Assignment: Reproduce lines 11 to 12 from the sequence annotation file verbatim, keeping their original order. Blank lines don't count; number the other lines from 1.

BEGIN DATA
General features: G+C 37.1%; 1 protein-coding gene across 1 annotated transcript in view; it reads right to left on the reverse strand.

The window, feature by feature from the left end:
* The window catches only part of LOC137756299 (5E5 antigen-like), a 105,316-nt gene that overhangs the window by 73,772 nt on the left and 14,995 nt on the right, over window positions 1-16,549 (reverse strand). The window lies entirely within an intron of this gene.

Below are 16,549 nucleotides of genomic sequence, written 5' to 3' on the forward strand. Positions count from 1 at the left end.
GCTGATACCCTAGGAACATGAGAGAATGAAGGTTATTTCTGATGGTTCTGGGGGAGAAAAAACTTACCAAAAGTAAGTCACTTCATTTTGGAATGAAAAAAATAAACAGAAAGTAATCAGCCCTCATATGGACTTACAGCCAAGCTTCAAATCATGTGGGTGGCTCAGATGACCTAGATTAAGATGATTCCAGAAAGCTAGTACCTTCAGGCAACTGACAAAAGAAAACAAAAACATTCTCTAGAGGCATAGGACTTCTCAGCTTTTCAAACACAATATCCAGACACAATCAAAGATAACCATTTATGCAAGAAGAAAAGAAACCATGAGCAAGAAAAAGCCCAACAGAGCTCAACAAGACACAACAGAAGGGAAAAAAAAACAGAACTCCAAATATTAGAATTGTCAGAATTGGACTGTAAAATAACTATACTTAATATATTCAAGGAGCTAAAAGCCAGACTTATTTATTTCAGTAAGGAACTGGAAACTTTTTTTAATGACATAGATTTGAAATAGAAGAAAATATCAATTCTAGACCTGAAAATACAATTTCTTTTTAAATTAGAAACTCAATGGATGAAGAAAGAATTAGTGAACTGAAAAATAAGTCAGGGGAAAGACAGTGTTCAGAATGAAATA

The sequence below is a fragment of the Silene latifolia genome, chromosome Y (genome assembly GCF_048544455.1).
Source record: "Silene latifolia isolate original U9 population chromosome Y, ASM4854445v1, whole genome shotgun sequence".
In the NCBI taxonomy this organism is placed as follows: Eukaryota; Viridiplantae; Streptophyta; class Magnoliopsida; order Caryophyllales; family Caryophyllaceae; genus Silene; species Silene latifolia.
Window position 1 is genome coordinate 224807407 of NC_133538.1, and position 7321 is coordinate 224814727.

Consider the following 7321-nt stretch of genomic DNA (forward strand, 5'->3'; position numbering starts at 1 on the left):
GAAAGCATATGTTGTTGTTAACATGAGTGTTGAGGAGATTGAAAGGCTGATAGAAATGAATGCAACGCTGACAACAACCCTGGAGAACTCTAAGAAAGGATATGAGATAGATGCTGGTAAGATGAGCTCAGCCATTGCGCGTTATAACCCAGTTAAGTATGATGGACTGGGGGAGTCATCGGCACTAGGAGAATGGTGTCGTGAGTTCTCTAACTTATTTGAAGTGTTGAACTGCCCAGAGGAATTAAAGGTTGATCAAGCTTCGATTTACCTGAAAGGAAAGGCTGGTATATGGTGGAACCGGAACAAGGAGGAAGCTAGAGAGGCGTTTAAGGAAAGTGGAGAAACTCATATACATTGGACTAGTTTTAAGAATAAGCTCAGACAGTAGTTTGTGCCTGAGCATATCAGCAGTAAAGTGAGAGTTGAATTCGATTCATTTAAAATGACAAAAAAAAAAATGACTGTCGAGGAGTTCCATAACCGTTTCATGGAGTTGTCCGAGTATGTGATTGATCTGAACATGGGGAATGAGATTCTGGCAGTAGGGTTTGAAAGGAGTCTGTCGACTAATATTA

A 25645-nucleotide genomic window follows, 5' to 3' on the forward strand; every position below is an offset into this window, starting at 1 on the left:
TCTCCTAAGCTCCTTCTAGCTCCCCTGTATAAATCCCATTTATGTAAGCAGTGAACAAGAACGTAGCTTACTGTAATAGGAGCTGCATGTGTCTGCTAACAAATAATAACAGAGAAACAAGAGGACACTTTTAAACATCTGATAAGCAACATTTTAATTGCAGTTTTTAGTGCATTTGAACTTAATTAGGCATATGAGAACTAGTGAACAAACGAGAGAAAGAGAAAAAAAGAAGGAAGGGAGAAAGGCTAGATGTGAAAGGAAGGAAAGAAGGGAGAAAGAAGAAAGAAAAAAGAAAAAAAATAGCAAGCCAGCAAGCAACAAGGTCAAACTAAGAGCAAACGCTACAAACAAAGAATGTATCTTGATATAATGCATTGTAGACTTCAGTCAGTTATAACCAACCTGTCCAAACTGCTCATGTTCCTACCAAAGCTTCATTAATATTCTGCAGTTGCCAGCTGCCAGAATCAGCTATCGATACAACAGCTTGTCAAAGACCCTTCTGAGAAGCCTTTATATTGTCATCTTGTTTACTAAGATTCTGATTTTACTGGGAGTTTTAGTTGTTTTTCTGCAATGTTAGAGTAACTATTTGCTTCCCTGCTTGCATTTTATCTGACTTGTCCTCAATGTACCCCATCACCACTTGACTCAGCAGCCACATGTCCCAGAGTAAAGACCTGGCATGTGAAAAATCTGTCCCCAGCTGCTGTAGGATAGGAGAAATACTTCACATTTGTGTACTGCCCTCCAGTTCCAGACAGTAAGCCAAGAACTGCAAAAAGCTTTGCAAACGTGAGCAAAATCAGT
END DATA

GAAAGCATATGTTGTTGTTAACATGAGTGTTGAGGAGATTGAAAGGCTGATAGAAATGAATGCAACGCTGACAACAACCCTGGAGAACTCTAAGAAAGGATATGAGATAGATGCTGGTAAGATGAGCTCAGCCATTGCGCGTTATAACCCAGTTAAGTATGATGGACTGGGGGAGTCATCGGCACTAGGAGAATGGTGTCGTGAGTTCTCTAACTTATTTGAAGTGTTGAACTGCCCAGAGGAATTAAAGGTTGATCAAGCTTCGATTTACCTGAAAGGAAAGGCTGGTATATGGTGGAACCGGAACAAGGAGGAAGCTAGAGAGGCGTTTAAGGAAAGTGGAGAAACTCATATACATTGGACTAGTTTTAAGAATAAGCTCAGACAGTAGTTTGTGCCTGAGCATATCAGCAGTAAAGTGAGAGTTGAATTCGATTCATTTAAAATGACAAAAAAAAAAATGACTGTCGAGGAGTTCCATAACCGTTTCATGGAGTTGTCCGAGTATGTGATTGATCTGAACATGGGGAATGAGATTCTGGCAGTAGGGTTTGAAAGGAGTCTGTCGACTAATATTA

A 25645-nucleotide genomic window follows, 5' to 3' on the forward strand; every position below is an offset into this window, starting at 1 on the left: